Minister paints bright future for Borders

SCOTTISH countryside supremo Richard Lochhead set out his vision for the country’s rural economy when he paid a visit to the Borders last week.

By The Newsroom
Saturday, 2nd March 2013, 6:13 am

The Scottish Government’s Cabinet Secretary for Rural Affairs and the Environment said that the region had a big role to play in boosting Scotland’s prosperity through the high quality of its agricultural products.

Mr Lochhead was speaking at a packed event organised by the Scottish Borders Chamber of Commerce (SBCC) at the Cardrona Hotel, near Peebles.

He said that if Scotland voted for independence in the 2014 referendum, farmers and the local rural economy could win a better deal through a fairer settlement from the EU’s Common Agricultural Policy.

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At present, he told his audience, Scotland was towards the bottom of the payments pile when it came to CAP payments, losing out by hundreds of millions of pounds because the UK government didn’t negotiate properly on our behalf.

Mr Lochhead added that the atmosphere leading up to next year’s referendum would be “electric” and said that with a yes vote, the opportunities for rural Scotland would be “limitless”.

He continued: “We want your ideas and input as a business community as to what we could do.”

Rural issues important to the Borders such as broadband, mobile phone reception, the renewable energy grid and the price of fuel were all currently regulated by Westminster, he said, but would be dealt with by a Scottish government after independence.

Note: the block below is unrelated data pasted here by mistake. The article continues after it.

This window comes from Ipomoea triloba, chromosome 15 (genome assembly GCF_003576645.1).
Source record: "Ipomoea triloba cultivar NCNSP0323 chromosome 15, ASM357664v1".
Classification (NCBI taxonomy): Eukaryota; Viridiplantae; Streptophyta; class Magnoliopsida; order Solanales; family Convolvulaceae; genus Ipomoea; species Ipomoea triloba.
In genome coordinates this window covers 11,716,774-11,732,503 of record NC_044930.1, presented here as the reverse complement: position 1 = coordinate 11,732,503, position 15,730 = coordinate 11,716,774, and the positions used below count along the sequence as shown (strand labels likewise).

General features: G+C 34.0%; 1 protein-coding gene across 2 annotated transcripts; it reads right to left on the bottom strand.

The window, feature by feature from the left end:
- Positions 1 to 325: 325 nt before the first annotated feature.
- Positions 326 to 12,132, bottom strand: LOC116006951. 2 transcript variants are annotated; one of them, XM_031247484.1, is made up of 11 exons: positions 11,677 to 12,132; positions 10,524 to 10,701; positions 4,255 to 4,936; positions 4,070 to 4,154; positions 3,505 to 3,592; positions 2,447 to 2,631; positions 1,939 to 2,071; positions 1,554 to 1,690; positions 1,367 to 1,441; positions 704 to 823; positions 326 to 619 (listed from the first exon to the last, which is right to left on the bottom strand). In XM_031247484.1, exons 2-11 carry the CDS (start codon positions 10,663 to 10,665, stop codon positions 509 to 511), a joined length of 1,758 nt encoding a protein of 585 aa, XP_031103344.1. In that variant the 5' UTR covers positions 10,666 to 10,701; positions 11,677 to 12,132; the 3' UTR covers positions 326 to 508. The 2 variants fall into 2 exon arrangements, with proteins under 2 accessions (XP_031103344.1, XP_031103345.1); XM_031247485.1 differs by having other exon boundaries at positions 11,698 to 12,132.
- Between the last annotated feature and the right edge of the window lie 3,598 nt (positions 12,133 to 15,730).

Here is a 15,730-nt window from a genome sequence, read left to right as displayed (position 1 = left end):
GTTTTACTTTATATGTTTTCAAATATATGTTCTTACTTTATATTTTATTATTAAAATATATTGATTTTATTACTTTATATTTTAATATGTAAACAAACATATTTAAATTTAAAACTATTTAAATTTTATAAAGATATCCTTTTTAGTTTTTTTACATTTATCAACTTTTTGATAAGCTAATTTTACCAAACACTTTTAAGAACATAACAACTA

The evening was chaired by Jack Clark, the outgoing managing director of Borders auctioneers John Swan, who is also a director of SBCC. At the end of the event, the Cabinet Secretary presented him with a gift on behalf of the chamber.

Mr Clark said: “It was fantastic that Richard Lochhead could find the time to come and talk to us - especially since he is currently spending much of his time dealing with the country’s horsemeat scandal.

“He gave a thoughtful and interesting address in which he reflected the views of the Borders rural community that the horsemeat issue actually offers us an opportunity.

“It has made consumers extremely cynical about cheap imported foreign food, but at the same time they are putting their trust back in the sort of high quality Scottish meat we produce here in the Borders region and elsewhere in Scotland.”

Mr Clark added: “We are proud of our tradition of producing sustainable, premium quality meat, and this provides us with an extra opportunity to market it.”

James Aitken, convener of the SBCC, said: “This was another highly successful event which once again proves that we are helping to set the agenda when it comes to the big business, social and political issues facing the Scottish Borders.

“It’s fantastic that we are able to attract speakers of the calibre of Richard Lochhead and helps to explain why our membership is vibrant and growing.”

Future events which are planned by the chamber include a debate on boosting tourism in the Scottish Borders and a high-profile conference on local media, including the controversial issue of the region receiving its ITV coverage from Gateshead instead of Scotland.